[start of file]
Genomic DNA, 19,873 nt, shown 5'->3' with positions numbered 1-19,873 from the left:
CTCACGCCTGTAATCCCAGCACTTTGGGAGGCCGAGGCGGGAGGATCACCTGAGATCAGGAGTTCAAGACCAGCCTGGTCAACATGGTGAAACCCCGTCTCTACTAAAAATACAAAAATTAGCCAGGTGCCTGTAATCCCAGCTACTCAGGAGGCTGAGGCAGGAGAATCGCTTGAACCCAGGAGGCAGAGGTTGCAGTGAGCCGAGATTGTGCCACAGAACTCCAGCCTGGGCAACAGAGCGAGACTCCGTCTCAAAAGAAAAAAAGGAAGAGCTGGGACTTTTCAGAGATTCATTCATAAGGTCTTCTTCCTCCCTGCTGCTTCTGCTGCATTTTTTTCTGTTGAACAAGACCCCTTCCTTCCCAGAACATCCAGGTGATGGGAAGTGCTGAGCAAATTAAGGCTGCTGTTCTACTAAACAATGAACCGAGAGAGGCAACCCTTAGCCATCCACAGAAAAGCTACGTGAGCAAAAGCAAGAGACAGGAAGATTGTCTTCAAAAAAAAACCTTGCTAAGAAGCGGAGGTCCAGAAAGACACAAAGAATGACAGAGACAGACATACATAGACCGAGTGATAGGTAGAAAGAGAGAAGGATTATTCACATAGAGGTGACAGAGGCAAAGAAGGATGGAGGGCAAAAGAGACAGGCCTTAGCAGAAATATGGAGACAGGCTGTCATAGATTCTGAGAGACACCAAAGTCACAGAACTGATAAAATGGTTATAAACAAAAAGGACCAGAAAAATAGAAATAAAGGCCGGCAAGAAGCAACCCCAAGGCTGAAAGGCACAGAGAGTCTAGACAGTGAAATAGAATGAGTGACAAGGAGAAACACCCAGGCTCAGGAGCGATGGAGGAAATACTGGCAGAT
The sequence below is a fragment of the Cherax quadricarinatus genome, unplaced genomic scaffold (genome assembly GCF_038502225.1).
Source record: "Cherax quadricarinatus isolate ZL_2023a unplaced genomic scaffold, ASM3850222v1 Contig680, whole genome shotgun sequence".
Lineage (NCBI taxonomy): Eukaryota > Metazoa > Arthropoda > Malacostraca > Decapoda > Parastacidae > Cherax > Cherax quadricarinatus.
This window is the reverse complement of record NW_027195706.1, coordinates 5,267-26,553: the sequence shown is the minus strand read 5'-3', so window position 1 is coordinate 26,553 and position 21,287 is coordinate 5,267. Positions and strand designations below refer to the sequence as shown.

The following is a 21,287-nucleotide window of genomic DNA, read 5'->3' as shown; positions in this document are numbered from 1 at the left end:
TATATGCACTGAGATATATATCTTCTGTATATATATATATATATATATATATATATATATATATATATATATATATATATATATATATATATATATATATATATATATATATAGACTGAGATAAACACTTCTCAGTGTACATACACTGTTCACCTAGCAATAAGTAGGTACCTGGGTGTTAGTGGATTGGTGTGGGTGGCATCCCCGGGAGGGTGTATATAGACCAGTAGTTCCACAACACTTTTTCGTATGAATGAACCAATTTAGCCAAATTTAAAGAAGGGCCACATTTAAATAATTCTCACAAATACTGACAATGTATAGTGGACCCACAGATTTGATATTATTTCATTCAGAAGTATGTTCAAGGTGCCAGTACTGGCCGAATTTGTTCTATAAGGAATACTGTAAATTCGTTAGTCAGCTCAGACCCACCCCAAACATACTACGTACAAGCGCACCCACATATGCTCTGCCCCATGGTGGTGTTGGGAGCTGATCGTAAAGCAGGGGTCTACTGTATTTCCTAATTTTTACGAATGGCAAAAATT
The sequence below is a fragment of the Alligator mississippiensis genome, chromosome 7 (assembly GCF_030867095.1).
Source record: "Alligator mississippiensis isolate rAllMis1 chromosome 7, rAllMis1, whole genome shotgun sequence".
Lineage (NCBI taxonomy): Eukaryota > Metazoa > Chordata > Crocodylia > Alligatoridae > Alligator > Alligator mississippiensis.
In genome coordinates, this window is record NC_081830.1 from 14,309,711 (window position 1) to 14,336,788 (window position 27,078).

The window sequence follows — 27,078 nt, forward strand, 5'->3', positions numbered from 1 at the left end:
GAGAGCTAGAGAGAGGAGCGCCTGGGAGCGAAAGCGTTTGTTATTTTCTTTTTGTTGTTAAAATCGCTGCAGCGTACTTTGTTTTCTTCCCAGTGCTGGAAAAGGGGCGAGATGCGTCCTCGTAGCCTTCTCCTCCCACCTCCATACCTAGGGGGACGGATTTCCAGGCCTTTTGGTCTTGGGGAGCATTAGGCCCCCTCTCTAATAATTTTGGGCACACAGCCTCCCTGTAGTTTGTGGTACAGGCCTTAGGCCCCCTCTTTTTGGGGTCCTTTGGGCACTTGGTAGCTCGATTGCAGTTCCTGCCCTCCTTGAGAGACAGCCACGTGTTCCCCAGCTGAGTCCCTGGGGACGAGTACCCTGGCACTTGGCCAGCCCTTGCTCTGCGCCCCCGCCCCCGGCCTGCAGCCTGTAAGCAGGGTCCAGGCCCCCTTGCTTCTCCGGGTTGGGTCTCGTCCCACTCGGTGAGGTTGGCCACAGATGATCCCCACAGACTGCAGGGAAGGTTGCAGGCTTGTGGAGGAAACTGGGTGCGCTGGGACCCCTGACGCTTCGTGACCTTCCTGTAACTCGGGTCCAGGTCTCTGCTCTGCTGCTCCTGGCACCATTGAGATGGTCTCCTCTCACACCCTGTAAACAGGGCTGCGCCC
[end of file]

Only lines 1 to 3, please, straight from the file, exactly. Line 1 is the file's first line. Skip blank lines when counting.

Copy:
Genomic DNA, 19,873 nt, shown 5'->3' with positions numbered 1-19,873 from the left:
CTCACGCCTGTAATCCCAGCACTTTGGGAGGCCGAGGCGGGAGGATCACCTGAGATCAGGAGTTCAAGACCAGCCTGGTCAACATGGTGAAACCCCGTCTCTACTAAAAATACAAAAATTAGCCAGGTGCCTGTAATCCCAGCTACTCAGGAGGCTGAGGCAGGAGAATCGCTTGAACCCAGGAGGCAGAGGTTGCAGTGAGCCGAGATTGTGCCACAGAACTCCAGCCTGGGCAACAGAGCGAGACTCCGTCTCAAAAGAAAAAAAGGAAGAGCTGGGACTTTTCAGAGATTCATTCATAAGGTCTTCTTCCTCCCTGCTGCTTCTGCTGCATTTTTTTCTGTTGAACAAGACCCCTTCCTTCCCAGAACATCCAGGTGATGGGAAGTGCTGAGCAAATTAAGGCTGCTGTTCTACTAAACAATGAACCGAGAGAGGCAACCCTTAGCCATCCACAGAAAAGCTACGTGAGCAAAAGCAAGAGACAGGAAGATTGTCTTCAAAAAAAAACCTTGCTAAGAAGCGGAGGTCCAGAAAGACACAAAGAATGACAGAGACAGACATACATAGACCGAGTGATAGGTAGAAAGAGAGAAGGATTATTCACATAGAGGTGACAGAGGCAAAGAAGGATGGAGGGCAAAAGAGACAGGCCTTAGCAGAAATATGGAGACAGGCTGTCATAGATTCTGAGAGACACCAAAGTCACAGAACTGATAAAATGGTTATAAACAAAAAGGACCAGAAAAATAGAAATAAAGGCCGGCAAGAAGCAACCCCAAGGCTGAAAGGCACAGAGAGTCTAGACAGTGAAATAGAATGAGTGACAAGGAGAAACACCCAGGCTCAGGAGCGATGGAGGAAATACTGGCAGAT
The sequence below is a fragment of the Cherax quadricarinatus genome, unplaced genomic scaffold (genome assembly GCF_038502225.1).